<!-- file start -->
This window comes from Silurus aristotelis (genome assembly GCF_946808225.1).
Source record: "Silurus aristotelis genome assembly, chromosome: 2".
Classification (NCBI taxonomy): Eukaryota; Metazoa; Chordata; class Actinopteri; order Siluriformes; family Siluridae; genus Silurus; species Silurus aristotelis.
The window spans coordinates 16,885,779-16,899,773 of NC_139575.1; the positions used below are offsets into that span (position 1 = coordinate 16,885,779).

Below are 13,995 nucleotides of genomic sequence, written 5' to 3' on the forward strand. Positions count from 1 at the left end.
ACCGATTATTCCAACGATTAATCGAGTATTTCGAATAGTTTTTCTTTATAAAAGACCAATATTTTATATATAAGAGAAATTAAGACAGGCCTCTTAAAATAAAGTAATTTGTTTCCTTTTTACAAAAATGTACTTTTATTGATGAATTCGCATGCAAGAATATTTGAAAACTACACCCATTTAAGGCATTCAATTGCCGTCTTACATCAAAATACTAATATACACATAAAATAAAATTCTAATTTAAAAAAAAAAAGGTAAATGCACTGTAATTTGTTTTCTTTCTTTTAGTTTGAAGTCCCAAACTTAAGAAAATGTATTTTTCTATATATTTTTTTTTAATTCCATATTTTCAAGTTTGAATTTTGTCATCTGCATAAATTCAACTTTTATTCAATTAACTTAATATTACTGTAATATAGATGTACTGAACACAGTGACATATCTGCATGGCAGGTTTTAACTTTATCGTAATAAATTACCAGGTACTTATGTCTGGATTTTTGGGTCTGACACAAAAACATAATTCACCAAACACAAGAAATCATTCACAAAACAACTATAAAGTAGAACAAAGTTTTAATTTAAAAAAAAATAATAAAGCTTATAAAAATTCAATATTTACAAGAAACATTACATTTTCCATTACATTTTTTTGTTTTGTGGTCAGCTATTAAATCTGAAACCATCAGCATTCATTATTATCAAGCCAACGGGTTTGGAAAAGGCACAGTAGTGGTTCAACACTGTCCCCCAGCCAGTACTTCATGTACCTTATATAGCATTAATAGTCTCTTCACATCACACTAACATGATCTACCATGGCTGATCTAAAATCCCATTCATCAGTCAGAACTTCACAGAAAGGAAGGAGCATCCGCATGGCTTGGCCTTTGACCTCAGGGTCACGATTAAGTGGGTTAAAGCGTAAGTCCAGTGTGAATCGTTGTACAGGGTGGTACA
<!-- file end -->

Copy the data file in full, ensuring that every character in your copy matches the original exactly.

This window comes from Silurus aristotelis (genome assembly GCF_946808225.1).
Source record: "Silurus aristotelis genome assembly, chromosome: 2".
Classification (NCBI taxonomy): Eukaryota; Metazoa; Chordata; class Actinopteri; order Siluriformes; family Siluridae; genus Silurus; species Silurus aristotelis.
The window spans coordinates 16,885,779-16,899,773 of NC_139575.1; the positions used below are offsets into that span (position 1 = coordinate 16,885,779).

Below are 13,995 nucleotides of genomic sequence, written 5' to 3' on the forward strand. Positions count from 1 at the left end.
ACCGATTATTCCAACGATTAATCGAGTATTTCGAATAGTTTTTCTTTATAAAAGACCAATATTTTATATATAAGAGAAATTAAGACAGGCCTCTTAAAATAAAGTAATTTGTTTCCTTTTTACAAAAATGTACTTTTATTGATGAATTCGCATGCAAGAATATTTGAAAACTACACCCATTTAAGGCATTCAATTGCCGTCTTACATCAAAATACTAATATACACATAAAATAAAATTCTAATTTAAAAAAAAAAAGGTAAATGCACTGTAATTTGTTTTCTTTCTTTTAGTTTGAAGTCCCAAACTTAAGAAAATGTATTTTTCTATATATTTTTTTTTAATTCCATATTTTCAAGTTTGAATTTTGTCATCTGCATAAATTCAACTTTTATTCAATTAACTTAATATTACTGTAATATAGATGTACTGAACACAGTGACATATCTGCATGGCAGGTTTTAACTTTATCGTAATAAATTACCAGGTACTTATGTCTGGATTTTTGGGTCTGACACAAAAACATAATTCACCAAACACAAGAAATCATTCACAAAACAACTATAAAGTAGAACAAAGTTTTAATTTAAAAAAAAATAATAAAGCTTATAAAAATTCAATATTTACAAGAAACATTACATTTTCCATTACATTTTTTTGTTTTGTGGTCAGCTATTAAATCTGAAACCATCAGCATTCATTATTATCAAGCCAACGGGTTTGGAAAAGGCACAGTAGTGGTTCAACACTGTCCCCCAGCCAGTACTTCATGTACCTTATATAGCATTAATAGTCTCTTCACATCACACTAACATGATCTACCATGGCTGATCTAAAATCCCATTCATCAGTCAGAACTTCACAGAAAGGAAGGAGCATCCGCATGGCTTGGCCTTTGACCTCAGGGTCACGATTAAGTGGGTTAAAGCGTAAGTCCAGTGTGAATCGTTGTACAGGGTGGTACA